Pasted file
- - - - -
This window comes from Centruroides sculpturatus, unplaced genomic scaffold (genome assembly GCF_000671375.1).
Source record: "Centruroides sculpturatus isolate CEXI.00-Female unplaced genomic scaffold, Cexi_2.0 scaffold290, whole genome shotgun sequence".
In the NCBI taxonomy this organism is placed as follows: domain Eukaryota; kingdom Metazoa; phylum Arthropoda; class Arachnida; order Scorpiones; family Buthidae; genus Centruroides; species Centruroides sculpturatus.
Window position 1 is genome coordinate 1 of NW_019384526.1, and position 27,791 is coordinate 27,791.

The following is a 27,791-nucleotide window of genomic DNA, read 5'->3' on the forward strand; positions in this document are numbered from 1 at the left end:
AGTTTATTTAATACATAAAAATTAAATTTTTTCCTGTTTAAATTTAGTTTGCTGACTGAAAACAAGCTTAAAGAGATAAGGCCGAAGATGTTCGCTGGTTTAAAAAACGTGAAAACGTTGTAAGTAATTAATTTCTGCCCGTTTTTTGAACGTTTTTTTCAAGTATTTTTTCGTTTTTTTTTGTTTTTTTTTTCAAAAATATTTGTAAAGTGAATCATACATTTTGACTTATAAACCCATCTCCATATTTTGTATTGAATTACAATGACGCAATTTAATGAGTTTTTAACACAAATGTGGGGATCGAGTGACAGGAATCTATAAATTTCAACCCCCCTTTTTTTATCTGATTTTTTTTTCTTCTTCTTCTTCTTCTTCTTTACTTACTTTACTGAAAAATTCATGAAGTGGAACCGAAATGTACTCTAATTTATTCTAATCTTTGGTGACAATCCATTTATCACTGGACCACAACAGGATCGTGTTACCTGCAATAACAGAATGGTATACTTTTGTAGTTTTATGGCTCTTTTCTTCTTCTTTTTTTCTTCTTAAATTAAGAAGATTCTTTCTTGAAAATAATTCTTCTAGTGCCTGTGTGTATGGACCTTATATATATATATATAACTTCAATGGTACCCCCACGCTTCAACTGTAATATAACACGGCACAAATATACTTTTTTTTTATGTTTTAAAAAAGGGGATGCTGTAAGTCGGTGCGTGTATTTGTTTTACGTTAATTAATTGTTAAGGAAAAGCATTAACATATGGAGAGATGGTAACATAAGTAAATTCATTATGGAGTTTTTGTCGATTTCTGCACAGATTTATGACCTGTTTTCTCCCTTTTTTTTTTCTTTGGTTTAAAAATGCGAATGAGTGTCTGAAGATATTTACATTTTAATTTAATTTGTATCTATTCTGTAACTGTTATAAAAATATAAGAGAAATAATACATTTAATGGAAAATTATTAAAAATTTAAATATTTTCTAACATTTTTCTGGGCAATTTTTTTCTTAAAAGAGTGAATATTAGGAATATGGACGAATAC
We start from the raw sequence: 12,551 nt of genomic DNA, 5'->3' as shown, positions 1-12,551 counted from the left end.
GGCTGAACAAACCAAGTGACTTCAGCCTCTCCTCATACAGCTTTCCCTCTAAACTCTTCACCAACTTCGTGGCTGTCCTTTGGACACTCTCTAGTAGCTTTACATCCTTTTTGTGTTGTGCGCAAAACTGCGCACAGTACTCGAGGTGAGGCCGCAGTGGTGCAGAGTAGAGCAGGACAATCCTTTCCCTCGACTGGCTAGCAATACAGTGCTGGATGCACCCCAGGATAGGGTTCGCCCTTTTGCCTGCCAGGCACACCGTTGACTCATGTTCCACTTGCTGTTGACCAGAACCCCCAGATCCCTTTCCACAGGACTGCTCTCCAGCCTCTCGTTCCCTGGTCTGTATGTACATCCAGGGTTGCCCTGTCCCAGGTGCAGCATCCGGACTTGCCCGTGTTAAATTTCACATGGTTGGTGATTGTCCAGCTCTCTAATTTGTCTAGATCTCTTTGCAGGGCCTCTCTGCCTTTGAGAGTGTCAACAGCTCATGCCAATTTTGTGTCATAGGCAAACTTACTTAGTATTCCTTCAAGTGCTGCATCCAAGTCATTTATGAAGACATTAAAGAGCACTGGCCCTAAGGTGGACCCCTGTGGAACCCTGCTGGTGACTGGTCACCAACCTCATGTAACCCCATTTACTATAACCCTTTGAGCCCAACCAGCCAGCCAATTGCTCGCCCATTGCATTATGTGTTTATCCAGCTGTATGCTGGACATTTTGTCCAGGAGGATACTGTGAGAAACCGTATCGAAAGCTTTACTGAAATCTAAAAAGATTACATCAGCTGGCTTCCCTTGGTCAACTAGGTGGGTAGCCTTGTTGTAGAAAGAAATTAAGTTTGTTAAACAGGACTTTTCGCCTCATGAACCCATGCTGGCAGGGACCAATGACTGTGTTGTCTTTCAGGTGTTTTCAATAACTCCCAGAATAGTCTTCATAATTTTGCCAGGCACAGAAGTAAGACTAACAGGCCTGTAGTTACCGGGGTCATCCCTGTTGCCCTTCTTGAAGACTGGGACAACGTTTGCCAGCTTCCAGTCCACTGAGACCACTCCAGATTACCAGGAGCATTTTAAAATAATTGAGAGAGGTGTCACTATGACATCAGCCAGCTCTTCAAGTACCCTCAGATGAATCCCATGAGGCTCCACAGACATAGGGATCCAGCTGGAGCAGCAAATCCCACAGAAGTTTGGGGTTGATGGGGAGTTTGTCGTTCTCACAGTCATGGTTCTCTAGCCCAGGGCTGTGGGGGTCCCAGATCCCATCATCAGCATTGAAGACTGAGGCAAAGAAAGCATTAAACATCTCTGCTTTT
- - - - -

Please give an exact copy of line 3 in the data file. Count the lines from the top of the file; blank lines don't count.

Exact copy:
In the NCBI taxonomy this organism is placed as follows: domain Eukaryota; kingdom Metazoa; phylum Arthropoda; class Arachnida; order Scorpiones; family Buthidae; genus Centruroides; species Centruroides sculpturatus.